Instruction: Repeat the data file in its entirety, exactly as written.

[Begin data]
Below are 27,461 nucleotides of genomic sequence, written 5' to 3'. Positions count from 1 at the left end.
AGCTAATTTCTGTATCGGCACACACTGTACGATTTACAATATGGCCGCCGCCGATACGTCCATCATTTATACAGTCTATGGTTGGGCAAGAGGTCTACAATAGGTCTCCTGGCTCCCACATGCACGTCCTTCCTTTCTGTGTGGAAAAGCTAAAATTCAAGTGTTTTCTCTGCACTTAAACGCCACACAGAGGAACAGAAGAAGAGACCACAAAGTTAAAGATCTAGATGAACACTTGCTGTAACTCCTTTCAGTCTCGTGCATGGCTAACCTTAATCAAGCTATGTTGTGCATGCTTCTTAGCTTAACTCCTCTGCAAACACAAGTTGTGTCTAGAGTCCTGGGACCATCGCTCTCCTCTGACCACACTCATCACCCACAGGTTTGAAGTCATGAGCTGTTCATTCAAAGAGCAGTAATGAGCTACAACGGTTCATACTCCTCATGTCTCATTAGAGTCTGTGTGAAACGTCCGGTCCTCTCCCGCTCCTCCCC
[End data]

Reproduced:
Below are 27,461 nucleotides of genomic sequence, written 5' to 3'. Positions count from 1 at the left end.
AGCTAATTTCTGTATCGGCACACACTGTACGATTTACAATATGGCCGCCGCCGATACGTCCATCATTTATACAGTCTATGGTTGGGCAAGAGGTCTACAATAGGTCTCCTGGCTCCCACATGCACGTCCTTCCTTTCTGTGTGGAAAAGCTAAAATTCAAGTGTTTTCTCTGCACTTAAACGCCACACAGAGGAACAGAAGAAGAGACCACAAAGTTAAAGATCTAGATGAACACTTGCTGTAACTCCTTTCAGTCTCGTGCATGGCTAACCTTAATCAAGCTATGTTGTGCATGCTTCTTAGCTTAACTCCTCTGCAAACACAAGTTGTGTCTAGAGTCCTGGGACCATCGCTCTCCTCTGACCACACTCATCACCCACAGGTTTGAAGTCATGAGCTGTTCATTCAAAGAGCAGTAATGAGCTACAACGGTTCATACTCCTCATGTCTCATTAGAGTCTGTGTGAAACGTCCGGTCCTCTCCCGCTCCTCCCC